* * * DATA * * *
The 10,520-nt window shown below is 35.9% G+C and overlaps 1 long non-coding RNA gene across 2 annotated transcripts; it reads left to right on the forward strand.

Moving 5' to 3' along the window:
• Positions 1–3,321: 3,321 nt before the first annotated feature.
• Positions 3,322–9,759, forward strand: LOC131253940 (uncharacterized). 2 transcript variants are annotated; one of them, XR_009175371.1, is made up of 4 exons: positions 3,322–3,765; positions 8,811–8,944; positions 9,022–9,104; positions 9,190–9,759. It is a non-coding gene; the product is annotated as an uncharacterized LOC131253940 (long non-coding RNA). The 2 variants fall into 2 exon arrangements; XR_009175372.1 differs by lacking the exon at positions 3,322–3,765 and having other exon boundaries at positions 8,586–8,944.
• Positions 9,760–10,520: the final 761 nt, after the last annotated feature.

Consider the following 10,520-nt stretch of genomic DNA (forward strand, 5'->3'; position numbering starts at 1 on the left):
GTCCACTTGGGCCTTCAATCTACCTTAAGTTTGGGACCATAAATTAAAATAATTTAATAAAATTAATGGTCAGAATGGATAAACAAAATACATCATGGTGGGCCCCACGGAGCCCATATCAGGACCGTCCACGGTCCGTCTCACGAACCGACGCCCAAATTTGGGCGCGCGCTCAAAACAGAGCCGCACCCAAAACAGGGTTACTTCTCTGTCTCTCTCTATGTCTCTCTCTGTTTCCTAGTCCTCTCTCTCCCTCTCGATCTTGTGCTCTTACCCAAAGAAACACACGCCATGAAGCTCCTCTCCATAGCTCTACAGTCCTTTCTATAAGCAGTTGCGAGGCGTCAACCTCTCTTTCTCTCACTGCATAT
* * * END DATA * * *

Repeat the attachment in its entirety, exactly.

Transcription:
The 10,520-nt window shown below is 35.9% G+C and overlaps 1 long non-coding RNA gene across 2 annotated transcripts; it reads left to right on the forward strand.

Moving 5' to 3' along the window:
• Positions 1–3,321: 3,321 nt before the first annotated feature.
• Positions 3,322–9,759, forward strand: LOC131253940 (uncharacterized). 2 transcript variants are annotated; one of them, XR_009175371.1, is made up of 4 exons: positions 3,322–3,765; positions 8,811–8,944; positions 9,022–9,104; positions 9,190–9,759. It is a non-coding gene; the product is annotated as an uncharacterized LOC131253940 (long non-coding RNA). The 2 variants fall into 2 exon arrangements; XR_009175372.1 differs by lacking the exon at positions 3,322–3,765 and having other exon boundaries at positions 8,586–8,944.
• Positions 9,760–10,520: the final 761 nt, after the last annotated feature.

Consider the following 10,520-nt stretch of genomic DNA (forward strand, 5'->3'; position numbering starts at 1 on the left):
GTCCACTTGGGCCTTCAATCTACCTTAAGTTTGGGACCATAAATTAAAATAATTTAATAAAATTAATGGTCAGAATGGATAAACAAAATACATCATGGTGGGCCCCACGGAGCCCATATCAGGACCGTCCACGGTCCGTCTCACGAACCGACGCCCAAATTTGGGCGCGCGCTCAAAACAGAGCCGCACCCAAAACAGGGTTACTTCTCTGTCTCTCTCTATGTCTCTCTCTGTTTCCTAGTCCTCTCTCTCCCTCTCGATCTTGTGCTCTTACCCAAAGAAACACACGCCATGAAGCTCCTCTCCATAGCTCTACAGTCCTTTCTATAAGCAGTTGCGAGGCGTCAACCTCTCTTTCTCTCACTGCATAT